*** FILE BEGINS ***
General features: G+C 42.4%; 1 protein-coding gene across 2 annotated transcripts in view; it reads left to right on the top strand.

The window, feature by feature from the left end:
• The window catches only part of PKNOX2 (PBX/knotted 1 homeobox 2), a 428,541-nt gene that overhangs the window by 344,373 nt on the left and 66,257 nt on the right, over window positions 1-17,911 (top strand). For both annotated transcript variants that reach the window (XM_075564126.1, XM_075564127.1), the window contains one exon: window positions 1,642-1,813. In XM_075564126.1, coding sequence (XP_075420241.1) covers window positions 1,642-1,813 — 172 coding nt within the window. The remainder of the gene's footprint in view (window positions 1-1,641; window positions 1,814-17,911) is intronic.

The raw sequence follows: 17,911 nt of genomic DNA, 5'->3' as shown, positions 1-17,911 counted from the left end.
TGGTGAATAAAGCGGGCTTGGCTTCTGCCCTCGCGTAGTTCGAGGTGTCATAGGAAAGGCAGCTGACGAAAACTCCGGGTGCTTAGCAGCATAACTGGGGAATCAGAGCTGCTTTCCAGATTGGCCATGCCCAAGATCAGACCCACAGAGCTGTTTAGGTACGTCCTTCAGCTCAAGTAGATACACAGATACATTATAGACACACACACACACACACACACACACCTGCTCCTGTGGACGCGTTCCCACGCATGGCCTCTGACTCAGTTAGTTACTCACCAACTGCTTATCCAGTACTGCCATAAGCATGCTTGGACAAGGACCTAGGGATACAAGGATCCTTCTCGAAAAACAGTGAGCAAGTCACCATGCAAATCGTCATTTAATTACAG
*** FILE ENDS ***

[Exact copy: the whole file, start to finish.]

General features: G+C 42.4%; 1 protein-coding gene across 2 annotated transcripts in view; it reads left to right on the top strand.

The window, feature by feature from the left end:
• The window catches only part of PKNOX2 (PBX/knotted 1 homeobox 2), a 428,541-nt gene that overhangs the window by 344,373 nt on the left and 66,257 nt on the right, over window positions 1-17,911 (top strand). For both annotated transcript variants that reach the window (XM_075564126.1, XM_075564127.1), the window contains one exon: window positions 1,642-1,813. In XM_075564126.1, coding sequence (XP_075420241.1) covers window positions 1,642-1,813 — 172 coding nt within the window. The remainder of the gene's footprint in view (window positions 1-1,641; window positions 1,814-17,911) is intronic.

The raw sequence follows: 17,911 nt of genomic DNA, 5'->3' as shown, positions 1-17,911 counted from the left end.
TGGTGAATAAAGCGGGCTTGGCTTCTGCCCTCGCGTAGTTCGAGGTGTCATAGGAAAGGCAGCTGACGAAAACTCCGGGTGCTTAGCAGCATAACTGGGGAATCAGAGCTGCTTTCCAGATTGGCCATGCCCAAGATCAGACCCACAGAGCTGTTTAGGTACGTCCTTCAGCTCAAGTAGATACACAGATACATTATAGACACACACACACACACACACACACACCTGCTCCTGTGGACGCGTTCCCACGCATGGCCTCTGACTCAGTTAGTTACTCACCAACTGCTTATCCAGTACTGCCATAAGCATGCTTGGACAAGGACCTAGGGATACAAGGATCCTTCTCGAAAAACAGTGAGCAAGTCACCATGCAAATCGTCATTTAATTACAG